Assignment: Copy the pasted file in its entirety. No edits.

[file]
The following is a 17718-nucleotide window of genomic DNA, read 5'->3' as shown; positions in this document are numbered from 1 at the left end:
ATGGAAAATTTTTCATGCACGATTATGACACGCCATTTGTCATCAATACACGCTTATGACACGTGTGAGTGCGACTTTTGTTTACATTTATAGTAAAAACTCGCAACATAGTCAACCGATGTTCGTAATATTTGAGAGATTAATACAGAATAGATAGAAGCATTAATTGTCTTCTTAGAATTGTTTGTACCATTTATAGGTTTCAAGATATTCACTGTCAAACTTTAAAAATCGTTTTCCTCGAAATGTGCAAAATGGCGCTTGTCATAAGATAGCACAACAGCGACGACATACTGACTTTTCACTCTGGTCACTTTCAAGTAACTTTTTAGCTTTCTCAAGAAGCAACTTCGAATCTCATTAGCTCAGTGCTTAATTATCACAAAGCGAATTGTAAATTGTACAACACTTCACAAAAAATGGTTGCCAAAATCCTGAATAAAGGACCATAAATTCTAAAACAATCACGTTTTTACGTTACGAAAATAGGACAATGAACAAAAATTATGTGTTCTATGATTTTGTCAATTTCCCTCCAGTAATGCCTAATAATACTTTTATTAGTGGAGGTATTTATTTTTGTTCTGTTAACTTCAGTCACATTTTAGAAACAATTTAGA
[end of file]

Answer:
The following is a 17718-nucleotide window of genomic DNA, read 5'->3' as shown; positions in this document are numbered from 1 at the left end:
ATGGAAAATTTTTCATGCACGATTATGACACGCCATTTGTCATCAATACACGCTTATGACACGTGTGAGTGCGACTTTTGTTTACATTTATAGTAAAAACTCGCAACATAGTCAACCGATGTTCGTAATATTTGAGAGATTAATACAGAATAGATAGAAGCATTAATTGTCTTCTTAGAATTGTTTGTACCATTTATAGGTTTCAAGATATTCACTGTCAAACTTTAAAAATCGTTTTCCTCGAAATGTGCAAAATGGCGCTTGTCATAAGATAGCACAACAGCGACGACATACTGACTTTTCACTCTGGTCACTTTCAAGTAACTTTTTAGCTTTCTCAAGAAGCAACTTCGAATCTCATTAGCTCAGTGCTTAATTATCACAAAGCGAATTGTAAATTGTACAACACTTCACAAAAAATGGTTGCCAAAATCCTGAATAAAGGACCATAAATTCTAAAACAATCACGTTTTTACGTTACGAAAATAGGACAATGAACAAAAATTATGTGTTCTATGATTTTGTCAATTTCCCTCCAGTAATGCCTAATAATACTTTTATTAGTGGAGGTATTTATTTTTGTTCTGTTAACTTCAGTCACATTTTAGAAACAATTTAGA